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PRESS RELEASE: HRNK Calls on President Obama to Raise with President Xi Jinping of China the Protection of North Korean Refugees
June 04, 2013


Click here for the letter to Xi Jinping. 

The Committee for Human Rights in North Korea (HRNK), a non-governmental organization based in Washington, D.C., calls on President Obama in his upcoming talks with President Xi Jinping, to urge China to halt the forcible repatriation of North Korean refugees.  Only last week, nine North Korean teenagers attempting to find their way to freedom were arrested in Laos and forcibly repatriated by China to North Korea, where they are certain to be subjected to persecution and punishment.


HRNK also takes the occasion of President Xi’s visit to the United States to release the text of a letter it sent to him May 7. The letter calls upon China to adopt a “new approach” toward North Koreans escaping into its country, one in line with China’s obligations under the 1951 Refugee Convention and international human rights law.  


HRNK’s letter was  signed by The Honorable Winston Lord (former U. S. Ambassador to China and HRNK Board member), together with HRNK co-chairs Roberta Cohen (former U.S. Deputy Assistant Secretary of State for Human Rights) and Andrew Natsios (former USAID Administrator), and Greg Scarlatoiu, HRNK executive director. The organization is still hopeful of receiving a reply.
The letter called upon China to adhere to the fundamental refugee principle of non-refoulement and set up a refugee determination process for North Koreans in cooperation with the UN High Commissioner for Refugees (UNHCR). It called for new legislation incorporating China’s obligations under the Refugee Convention; and for a moratorium on deportations until China can ensure that North Koreans will not be returned to conditions of danger.  It called upon China to cooperate with other countries ready to admit North Koreans. It warned that “China’s continued deportations of North Koreans despite [international] appeals, and its collaboration with North Korea’s police in tracking down escapees, has cast an unfortunate shadow over the reputation of the People’s Republic.” The new President, it noted, had the opportunity to change this by embarking on a new policy based on "the rule of law."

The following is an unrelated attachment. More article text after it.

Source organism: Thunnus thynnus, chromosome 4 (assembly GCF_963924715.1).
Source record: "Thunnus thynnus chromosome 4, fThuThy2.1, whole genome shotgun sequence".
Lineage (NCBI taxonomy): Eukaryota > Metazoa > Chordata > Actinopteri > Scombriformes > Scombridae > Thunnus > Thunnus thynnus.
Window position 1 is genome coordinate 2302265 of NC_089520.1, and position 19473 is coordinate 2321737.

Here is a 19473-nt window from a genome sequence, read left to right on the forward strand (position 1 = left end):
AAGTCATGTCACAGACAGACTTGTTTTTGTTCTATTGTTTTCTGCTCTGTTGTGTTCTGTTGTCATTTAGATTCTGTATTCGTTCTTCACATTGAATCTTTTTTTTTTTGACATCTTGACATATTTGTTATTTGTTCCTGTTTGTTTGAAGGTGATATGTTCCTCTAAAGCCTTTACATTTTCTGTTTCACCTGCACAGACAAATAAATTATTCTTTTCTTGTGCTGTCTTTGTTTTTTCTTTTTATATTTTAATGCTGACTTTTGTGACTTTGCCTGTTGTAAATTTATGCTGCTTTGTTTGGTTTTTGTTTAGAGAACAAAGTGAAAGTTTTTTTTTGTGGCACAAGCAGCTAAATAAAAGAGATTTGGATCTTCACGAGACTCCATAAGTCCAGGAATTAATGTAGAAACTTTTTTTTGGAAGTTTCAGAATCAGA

HRNK was established in 2001 by a distinguished group of former U.S. government officials, Korea experts, and human rights and humanitarian specialists deeply concerned about the “grave, widespread and systematic human rights violations” reported in North Korea. It seeks to draw attention to human rights conditions in North Korea by publishing well-documented reports and papers, convening conferences, testifying at national and international fora, and seeking creative ways to end the isolation of the North Korean people. 

The letter addressed to President Xi Jinping is attached to this message. HRNK’s reports and more detailed information on our activities are available on HRNK’s website: www.hrnk.org

Contact: Greg Scarlatoiu, [email protected]; 202-499-7973

 

North Korea's Long-term Prison-Labor Facility, Kyo-hwa-so No.3, T’osŏng-ni (토성리)